Indeed, before February this year, companies were able to wind up their pension scheme irrespective of whether the employer was solvent or insolvent. But under the Pensions Act 2004 this has been eliminated with a shift away from the undemanding minimum funding requirement to a full buyout calculation – the amount a company would have to pay an insurance firm to assume its pension liability.
"Should a company wish to walk away from its UK pension fund then it would become liable to top up its assets to meet the cost of securing the benefits in full with an insurance company," says Alex Waite, a partner at Lane Clark & Peacock. "This is significantly more than the FRS 17 liability disclosed in company accounts. Under this assumption, we estimate the total shortfall for the FTSE 100 companies to be more than £150 billion."
Accurately estimating the buyout cost of a pension scheme from the information currently disclosed in a firm's annual report is impossible but JPMorgan's credit research team9 suggests that, by applying a multiplier of 125% to 150% to an FRS 17 calculation before scheme assets are deducted, a buyout number can be deduced. For example – and although there is no obligation for firms to disclose buyout figures in their annual reports – food company RHM, which has an FRS 17 funding deficit of £303 million, placed its buyout cost at as much as £1 billion in its recent IPO prospectus. Indeed when applying a multiplier of 150%, JPMorgan estimates that the pension deficits of various companies increase dramatically (see table).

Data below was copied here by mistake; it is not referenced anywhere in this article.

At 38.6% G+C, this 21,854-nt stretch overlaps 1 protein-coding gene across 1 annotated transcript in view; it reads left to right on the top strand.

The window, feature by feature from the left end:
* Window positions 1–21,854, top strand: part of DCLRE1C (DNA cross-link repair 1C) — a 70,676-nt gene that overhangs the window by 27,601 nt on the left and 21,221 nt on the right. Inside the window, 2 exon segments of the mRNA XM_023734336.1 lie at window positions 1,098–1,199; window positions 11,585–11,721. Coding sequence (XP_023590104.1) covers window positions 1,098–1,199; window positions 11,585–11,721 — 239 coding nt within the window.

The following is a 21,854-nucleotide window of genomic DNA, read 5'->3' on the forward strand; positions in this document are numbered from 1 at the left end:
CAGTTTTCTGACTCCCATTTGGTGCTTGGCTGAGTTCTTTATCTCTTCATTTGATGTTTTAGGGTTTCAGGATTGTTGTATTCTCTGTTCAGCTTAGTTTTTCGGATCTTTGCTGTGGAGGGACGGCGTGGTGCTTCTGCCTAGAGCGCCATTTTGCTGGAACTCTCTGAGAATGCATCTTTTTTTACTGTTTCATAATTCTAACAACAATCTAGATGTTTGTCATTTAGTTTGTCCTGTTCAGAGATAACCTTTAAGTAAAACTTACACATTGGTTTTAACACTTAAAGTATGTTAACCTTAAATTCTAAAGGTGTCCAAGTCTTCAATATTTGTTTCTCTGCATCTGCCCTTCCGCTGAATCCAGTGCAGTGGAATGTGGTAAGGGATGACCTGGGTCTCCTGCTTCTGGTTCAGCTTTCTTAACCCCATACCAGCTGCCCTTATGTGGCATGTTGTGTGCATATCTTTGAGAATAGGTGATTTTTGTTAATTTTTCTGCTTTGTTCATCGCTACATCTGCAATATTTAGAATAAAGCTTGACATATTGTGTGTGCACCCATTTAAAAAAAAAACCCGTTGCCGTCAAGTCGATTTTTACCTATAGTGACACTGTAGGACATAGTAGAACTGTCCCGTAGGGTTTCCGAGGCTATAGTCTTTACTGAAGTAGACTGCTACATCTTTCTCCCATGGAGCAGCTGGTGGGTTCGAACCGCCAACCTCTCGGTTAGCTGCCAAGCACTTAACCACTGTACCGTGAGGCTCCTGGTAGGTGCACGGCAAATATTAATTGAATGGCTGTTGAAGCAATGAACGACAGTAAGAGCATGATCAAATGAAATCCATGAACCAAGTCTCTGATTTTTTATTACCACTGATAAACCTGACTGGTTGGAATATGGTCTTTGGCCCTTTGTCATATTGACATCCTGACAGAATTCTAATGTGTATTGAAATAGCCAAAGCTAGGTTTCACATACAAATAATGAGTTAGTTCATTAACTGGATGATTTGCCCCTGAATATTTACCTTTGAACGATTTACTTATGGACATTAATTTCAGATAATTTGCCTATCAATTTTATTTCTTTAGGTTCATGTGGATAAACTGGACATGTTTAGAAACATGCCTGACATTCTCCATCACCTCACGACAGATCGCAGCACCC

Billings expects the Act to have a negative impact on market perception and bank view of credit risk for UK companies with defined benefit schemes, which could lead to a higher cost of borrowing and more difficult access to funding for some UK companies. "Recovery value for general unsecured debt will be negatively impacted by the new calculation of pension liabilities during a credit event. Unfortunately for credit investors, the magnitude of the pension liability increase under the Act is uncertain, as companies are not yet forced to disclose the buyout amounts," she says. "However, as the new regulation may be considered to cause a material change to a company's liability structure, firms may choose to disclose the buyout amount in the future for legal reasons. Or we think investors may threaten to withhold funding unless companies disclose the actual risk."